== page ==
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Key takeaways

Ever alert to the potential for interest rate cuts, investors continued their determined lookout for signs of falling inflation around the world last week.

US inflation figures highlight a bumpy ride
In the US, the latest Personal Consumption Expenditures (PCE) figures showed that inflation had picked up marginally in February, moving up to 2.5% (from 2.4% in January). However, the ‘core’ version of this data, which strips out more volatile priced items like food and energy, fell slightly to 2.8% (from 2.9% in January). PCE is the US central bank’s preferred measure of inflation, as policymakers believe that it better reflects the things that consumers actually buy, and that it provides a better gauge of long-term pricing pressures. While PCE figures remain above the central bank’s 2% annual target rate for inflation, the head of the US central bank – Chair Powell – noted that the journey towards lower inflation can be bumpy.

Resilient US consumers, and mixed messages from employment markets
In other US economic news, consumer spending rose by more than expected in February’s data, suggesting that consumers are holding up well. In US labour markets, ‘initial jobless claims’ (the number of people newly unemployed) decreased slightly; however, ‘continuing claims’ (the number of people experiencing ongoing unemployment) rose, perhaps implying that it is currently harder for people to find new jobs once they are out of work.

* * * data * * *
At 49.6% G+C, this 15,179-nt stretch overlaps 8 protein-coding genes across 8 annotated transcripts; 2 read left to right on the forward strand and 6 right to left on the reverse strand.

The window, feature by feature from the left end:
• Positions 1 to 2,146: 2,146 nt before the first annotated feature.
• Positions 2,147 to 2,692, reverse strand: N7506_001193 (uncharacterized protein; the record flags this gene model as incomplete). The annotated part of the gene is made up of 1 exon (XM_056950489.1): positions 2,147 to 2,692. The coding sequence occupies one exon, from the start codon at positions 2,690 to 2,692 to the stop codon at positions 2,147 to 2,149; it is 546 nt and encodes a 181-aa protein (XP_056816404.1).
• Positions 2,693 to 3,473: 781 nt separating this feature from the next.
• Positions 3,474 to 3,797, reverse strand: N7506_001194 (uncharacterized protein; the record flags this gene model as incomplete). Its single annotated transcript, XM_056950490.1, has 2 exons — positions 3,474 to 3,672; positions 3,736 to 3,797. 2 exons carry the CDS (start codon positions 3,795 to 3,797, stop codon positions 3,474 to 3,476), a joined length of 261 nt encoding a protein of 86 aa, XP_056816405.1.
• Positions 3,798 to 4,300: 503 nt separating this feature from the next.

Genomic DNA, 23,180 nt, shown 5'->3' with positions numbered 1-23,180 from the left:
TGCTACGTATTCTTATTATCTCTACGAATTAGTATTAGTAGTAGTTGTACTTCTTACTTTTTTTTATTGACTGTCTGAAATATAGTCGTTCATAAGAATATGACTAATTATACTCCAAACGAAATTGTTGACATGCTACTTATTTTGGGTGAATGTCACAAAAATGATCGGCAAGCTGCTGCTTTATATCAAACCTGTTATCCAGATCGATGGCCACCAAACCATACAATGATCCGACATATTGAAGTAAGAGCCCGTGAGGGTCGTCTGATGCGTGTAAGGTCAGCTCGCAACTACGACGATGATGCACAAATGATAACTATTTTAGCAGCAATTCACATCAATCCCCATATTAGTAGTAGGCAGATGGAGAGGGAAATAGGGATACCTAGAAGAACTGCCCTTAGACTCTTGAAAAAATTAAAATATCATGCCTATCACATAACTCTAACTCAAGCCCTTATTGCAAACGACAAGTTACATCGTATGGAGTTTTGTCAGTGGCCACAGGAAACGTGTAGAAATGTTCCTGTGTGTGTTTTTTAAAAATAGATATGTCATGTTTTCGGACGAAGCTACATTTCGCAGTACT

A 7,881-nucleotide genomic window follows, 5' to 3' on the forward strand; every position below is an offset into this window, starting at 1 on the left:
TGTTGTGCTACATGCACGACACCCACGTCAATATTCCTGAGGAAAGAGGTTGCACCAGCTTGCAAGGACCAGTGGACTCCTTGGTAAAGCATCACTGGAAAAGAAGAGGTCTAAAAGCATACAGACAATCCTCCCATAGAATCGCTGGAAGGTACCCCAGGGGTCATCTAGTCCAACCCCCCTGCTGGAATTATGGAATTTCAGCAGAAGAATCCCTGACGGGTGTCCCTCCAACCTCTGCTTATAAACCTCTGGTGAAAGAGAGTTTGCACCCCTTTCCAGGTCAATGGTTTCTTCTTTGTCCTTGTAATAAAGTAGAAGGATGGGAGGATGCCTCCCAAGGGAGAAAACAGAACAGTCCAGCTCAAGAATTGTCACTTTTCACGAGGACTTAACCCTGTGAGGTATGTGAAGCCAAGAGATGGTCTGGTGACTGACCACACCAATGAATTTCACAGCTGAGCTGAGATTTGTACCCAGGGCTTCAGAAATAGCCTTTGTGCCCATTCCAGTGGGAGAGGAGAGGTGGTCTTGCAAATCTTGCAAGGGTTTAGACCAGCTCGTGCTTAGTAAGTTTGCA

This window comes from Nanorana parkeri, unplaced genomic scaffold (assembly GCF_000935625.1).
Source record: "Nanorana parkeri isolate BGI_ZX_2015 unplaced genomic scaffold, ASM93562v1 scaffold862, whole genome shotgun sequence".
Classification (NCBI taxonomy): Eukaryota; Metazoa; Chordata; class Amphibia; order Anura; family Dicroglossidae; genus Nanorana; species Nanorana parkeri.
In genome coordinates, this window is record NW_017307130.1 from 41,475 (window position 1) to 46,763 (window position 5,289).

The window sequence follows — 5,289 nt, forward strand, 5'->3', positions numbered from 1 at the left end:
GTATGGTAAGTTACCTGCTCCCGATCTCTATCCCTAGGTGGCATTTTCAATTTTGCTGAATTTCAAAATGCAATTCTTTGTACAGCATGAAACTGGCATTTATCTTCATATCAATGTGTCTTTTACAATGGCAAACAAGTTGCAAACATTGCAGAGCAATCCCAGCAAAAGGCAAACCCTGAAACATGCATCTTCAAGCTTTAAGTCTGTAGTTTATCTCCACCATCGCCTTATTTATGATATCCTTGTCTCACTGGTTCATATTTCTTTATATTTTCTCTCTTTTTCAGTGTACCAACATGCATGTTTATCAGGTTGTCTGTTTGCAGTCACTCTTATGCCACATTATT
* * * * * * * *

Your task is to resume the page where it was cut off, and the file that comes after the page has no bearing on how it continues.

Falling European inflation could enable interest rate cuts
Meanwhile in Europe, there was evidence of falling inflation in the latest updates from Italy and France. This is especially notable in France, where inflation has been high since 2022. (As a reminder, lower inflation does not mean that prices are falling, but that the rate of price increases has slowed down.) Financial markets have taken this as a sign that the European Central Bank is more likely to cut interest rates in June.

Japan’s currency weakened to a multi-decade low
Japan’s currency (the yen) weakened to a 34-year low versus the US dollar last week. The Japanese Finance Minister has suggested that the government could take bold steps to strengthen the yen through some form of intervention in currency markets. Japanese markets are having an interesting year on the global stage, with this yen-based drama coming on the heels of strong Japanese stock market performance in the opening months of 2024.

Weekly market moves

  • In a positive week for most major stock markets, share prices in Japan proved to be the main laggard.

  • Bond markets were fairly quiet, while in commodity markets gold and oil prices continued to make gains.

What to look out for this week

  • A range of inflation-related data is due for release in Europe this week. Markets will be watching intently to estimate the chances that European interest rate cuts will materialise in the coming weeks.

  • The next instalment of US employment market data is due for release on Friday.

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